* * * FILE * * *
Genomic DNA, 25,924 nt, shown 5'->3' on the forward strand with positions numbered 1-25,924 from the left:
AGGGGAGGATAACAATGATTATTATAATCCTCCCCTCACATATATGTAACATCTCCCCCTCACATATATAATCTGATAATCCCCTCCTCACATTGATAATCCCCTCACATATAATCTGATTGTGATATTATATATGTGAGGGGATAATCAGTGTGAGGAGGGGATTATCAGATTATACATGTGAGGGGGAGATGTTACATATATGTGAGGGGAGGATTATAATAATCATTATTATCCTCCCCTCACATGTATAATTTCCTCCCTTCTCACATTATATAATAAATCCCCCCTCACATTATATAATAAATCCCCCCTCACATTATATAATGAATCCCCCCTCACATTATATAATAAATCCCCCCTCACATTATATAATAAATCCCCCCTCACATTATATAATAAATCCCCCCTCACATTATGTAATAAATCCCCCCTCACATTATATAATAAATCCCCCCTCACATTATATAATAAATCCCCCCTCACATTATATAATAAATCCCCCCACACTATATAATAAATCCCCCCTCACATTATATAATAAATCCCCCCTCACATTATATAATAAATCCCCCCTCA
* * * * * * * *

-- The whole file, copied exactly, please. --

Genomic DNA, 25,924 nt, shown 5'->3' on the forward strand with positions numbered 1-25,924 from the left:
AGGGGAGGATAACAATGATTATTATAATCCTCCCCTCACATATATGTAACATCTCCCCCTCACATATATAATCTGATAATCCCCTCCTCACATTGATAATCCCCTCACATATAATCTGATTGTGATATTATATATGTGAGGGGATAATCAGTGTGAGGAGGGGATTATCAGATTATACATGTGAGGGGGAGATGTTACATATATGTGAGGGGAGGATTATAATAATCATTATTATCCTCCCCTCACATGTATAATTTCCTCCCTTCTCACATTATATAATAAATCCCCCCTCACATTATATAATAAATCCCCCCTCACATTATATAATGAATCCCCCCTCACATTATATAATAAATCCCCCCTCACATTATATAATAAATCCCCCCTCACATTATATAATAAATCCCCCCTCACATTATGTAATAAATCCCCCCTCACATTATATAATAAATCCCCCCTCACATTATATAATAAATCCCCCCTCACATTATATAATAAATCCCCCCACACTATATAATAAATCCCCCCTCACATTATATAATAAATCCCCCCTCACATTATATAATAAATCCCCCCTCA